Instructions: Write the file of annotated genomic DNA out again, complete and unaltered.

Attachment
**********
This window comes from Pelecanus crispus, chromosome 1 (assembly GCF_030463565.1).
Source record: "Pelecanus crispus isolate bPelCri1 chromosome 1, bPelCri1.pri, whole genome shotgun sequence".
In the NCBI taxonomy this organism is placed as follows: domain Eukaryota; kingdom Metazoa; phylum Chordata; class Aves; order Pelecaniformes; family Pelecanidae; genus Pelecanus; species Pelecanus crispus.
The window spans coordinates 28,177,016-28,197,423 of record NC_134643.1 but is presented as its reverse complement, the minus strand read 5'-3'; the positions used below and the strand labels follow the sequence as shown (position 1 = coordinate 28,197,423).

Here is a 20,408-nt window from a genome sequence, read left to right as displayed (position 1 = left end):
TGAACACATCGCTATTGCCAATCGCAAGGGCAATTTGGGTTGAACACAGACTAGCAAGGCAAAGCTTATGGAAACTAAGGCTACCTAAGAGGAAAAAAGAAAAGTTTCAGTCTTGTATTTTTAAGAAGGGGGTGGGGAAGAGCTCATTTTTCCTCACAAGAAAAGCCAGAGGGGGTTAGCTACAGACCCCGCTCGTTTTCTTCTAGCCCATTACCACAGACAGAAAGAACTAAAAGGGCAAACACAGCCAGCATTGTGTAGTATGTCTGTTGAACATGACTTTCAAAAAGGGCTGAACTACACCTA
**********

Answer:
This window comes from Pelecanus crispus, chromosome 1 (assembly GCF_030463565.1).
Source record: "Pelecanus crispus isolate bPelCri1 chromosome 1, bPelCri1.pri, whole genome shotgun sequence".
In the NCBI taxonomy this organism is placed as follows: domain Eukaryota; kingdom Metazoa; phylum Chordata; class Aves; order Pelecaniformes; family Pelecanidae; genus Pelecanus; species Pelecanus crispus.
The window spans coordinates 28,177,016-28,197,423 of record NC_134643.1 but is presented as its reverse complement, the minus strand read 5'-3'; the positions used below and the strand labels follow the sequence as shown (position 1 = coordinate 28,197,423).

Here is a 20,408-nt window from a genome sequence, read left to right as displayed (position 1 = left end):
TGAACACATCGCTATTGCCAATCGCAAGGGCAATTTGGGTTGAACACAGACTAGCAAGGCAAAGCTTATGGAAACTAAGGCTACCTAAGAGGAAAAAAGAAAAGTTTCAGTCTTGTATTTTTAAGAAGGGGGTGGGGAAGAGCTCATTTTTCCTCACAAGAAAAGCCAGAGGGGGTTAGCTACAGACCCCGCTCGTTTTCTTCTAGCCCATTACCACAGACAGAAAGAACTAAAAGGGCAAACACAGCCAGCATTGTGTAGTATGTCTGTTGAACATGACTTTCAAAAAGGGCTGAACTACACCTA